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Discussion Starter · #1 ·
As a newbee that probably lost the queen I am wondering how long a hive can survive without a queen? I did a walkaway split and it looks like there is no queen in either since there are no eggs or larvae in either of them. There are some queen cells in one which I put some of them in each. Just wondering if no queen is made when can I expect to last bee to go? Right now there is lots of honey + pollen in each. Would 2 months from the last hatching be about it?
Hoping for the best and preparing for the worst!
 

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Six weeks.

Life length of summer worker bees is about 42 days.

It will be a viable colony that can be saved for a shorter time - maybe 30 days.
 

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I believe it's the open brood pheromones that age the worker bees (that's why winter bees live longer); so if there is no open brood, I'd say the existing workers could live longer than the average 5 weeks. By the time you get a queen though, the population may have dwindled down to nothing. You may still need to combine the 2 hives before winter even if the 2 do manage to requeen.
 

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I believe it's the open brood pheromones that age the worker bees (that's why winter bees live longer); so if there is no open brood, I'd say the existing workers could live longer than the average 5 weeks.
???

I believe the open brood pheromones keep the ovary development in worker bees subdued to avoid a laying worker issue. I have never heard longevity contingent or being affected by pheromones. My understanding is winter bees live longer (assuming all things being equal) because they are not working themselves to death foraging.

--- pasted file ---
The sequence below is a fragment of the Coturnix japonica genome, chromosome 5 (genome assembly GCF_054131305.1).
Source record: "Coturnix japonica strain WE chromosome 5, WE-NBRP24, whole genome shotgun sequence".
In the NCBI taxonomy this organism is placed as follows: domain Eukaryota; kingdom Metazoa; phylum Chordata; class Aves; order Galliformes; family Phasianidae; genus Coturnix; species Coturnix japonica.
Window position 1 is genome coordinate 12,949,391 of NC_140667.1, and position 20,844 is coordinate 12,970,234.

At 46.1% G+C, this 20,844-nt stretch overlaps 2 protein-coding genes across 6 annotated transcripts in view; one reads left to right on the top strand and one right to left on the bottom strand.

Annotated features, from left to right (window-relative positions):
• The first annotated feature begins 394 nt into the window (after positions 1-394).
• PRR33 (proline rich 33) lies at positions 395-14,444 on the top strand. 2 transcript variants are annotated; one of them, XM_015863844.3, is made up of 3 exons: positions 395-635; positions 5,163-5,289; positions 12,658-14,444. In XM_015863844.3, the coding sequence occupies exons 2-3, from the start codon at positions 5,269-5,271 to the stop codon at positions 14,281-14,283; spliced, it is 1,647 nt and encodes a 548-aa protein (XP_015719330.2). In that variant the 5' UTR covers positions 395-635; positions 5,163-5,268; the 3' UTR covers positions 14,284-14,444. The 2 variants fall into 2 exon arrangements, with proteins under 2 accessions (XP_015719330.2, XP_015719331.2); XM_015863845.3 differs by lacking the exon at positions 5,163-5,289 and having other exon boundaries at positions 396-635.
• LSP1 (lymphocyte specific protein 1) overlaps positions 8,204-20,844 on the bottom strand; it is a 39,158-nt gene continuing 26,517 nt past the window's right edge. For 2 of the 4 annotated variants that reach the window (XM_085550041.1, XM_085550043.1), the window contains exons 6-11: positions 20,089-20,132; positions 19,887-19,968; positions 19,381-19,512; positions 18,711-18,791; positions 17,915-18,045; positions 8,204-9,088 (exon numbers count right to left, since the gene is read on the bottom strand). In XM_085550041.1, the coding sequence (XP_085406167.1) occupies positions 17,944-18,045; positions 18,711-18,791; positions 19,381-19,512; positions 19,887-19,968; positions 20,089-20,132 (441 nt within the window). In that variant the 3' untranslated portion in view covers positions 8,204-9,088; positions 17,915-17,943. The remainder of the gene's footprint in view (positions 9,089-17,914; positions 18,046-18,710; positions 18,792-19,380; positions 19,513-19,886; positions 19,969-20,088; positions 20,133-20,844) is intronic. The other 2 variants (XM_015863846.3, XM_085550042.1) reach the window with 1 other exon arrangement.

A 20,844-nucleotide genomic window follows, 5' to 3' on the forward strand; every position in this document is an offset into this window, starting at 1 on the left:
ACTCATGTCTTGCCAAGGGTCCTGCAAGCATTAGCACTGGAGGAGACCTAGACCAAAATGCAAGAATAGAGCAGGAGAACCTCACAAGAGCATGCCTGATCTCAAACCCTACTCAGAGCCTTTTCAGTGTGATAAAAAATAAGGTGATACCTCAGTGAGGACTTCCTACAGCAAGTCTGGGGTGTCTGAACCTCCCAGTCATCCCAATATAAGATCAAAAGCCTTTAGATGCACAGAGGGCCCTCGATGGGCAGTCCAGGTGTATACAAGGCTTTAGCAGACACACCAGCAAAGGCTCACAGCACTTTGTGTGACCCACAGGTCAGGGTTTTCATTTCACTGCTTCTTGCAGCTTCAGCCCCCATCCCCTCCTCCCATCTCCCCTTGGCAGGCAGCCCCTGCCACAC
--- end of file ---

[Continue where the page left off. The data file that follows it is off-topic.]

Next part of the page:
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???

I believe the open brood pheromones keep the ovary development in worker bees subdued to avoid a laying worker issue. I have never heard longevity contingent or being affected by pheromones. My understanding is winter bees live longer (assuming all things being equal) because they are not working themselves to death foraging.
http://www.ars.usda.gov/SP2UserFiles/Place/64133000/PDFFiles/201-300/295-Harbo--Effect%20of%20Brood.pdf

http://www.beekeeping.com/articles/us/thiele/new_beescience.htm

I guess I only got part of my statement correct. It's not the open brood pheromone that ages the worker, just raising brood seems to age the worker bee. These 2 links are not where I first read about it, but I can't find that other paper at the moment.
 

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>There are some queen cells in one which I put some of them in each.

I would let the hives raise a new queen if they can. Do your bee math, give them 30+ days from egg to laying queen. Chances are at least one of the hive will raise a queen, the hives that don't recombine them back to weaker hives to give them a boost before winter.
 

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Discussion Starter · #9 ·
Thanks for all the input. Just wanted to know what to look for if the worst should happen. I have a couple of queen cells in each so I'm hoping for the best. My problems started in trying to clean up the burr comb due to improper spacing. If Honey bees were like fire ants it would not be a problem. There are hundreds if not thousand's of queens in one colony.
 

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The colony will dwindle away as the bees die off. Depending on how much they forage, they could last a couple months (I have two hives that failed to requeen in June right now, still plenty of bees) without the last of the bees drifting off so long as they have stores. An empty hive, you may get a handful of bees refusing to leave in six weeks or so.

I think I may have transferred a queen accidentally to a small swarm hive this summer, or they re-queened themselves twice (a problem with packages around here). However, that hive wasn't happy when I let them inspect a new queen in a cage while the hive that swarmed and then failed to make a queen in late May seemed to be delighted with the same queen. I'll check again tomorrow to be sure before I set things up to let her out.

Peter
 
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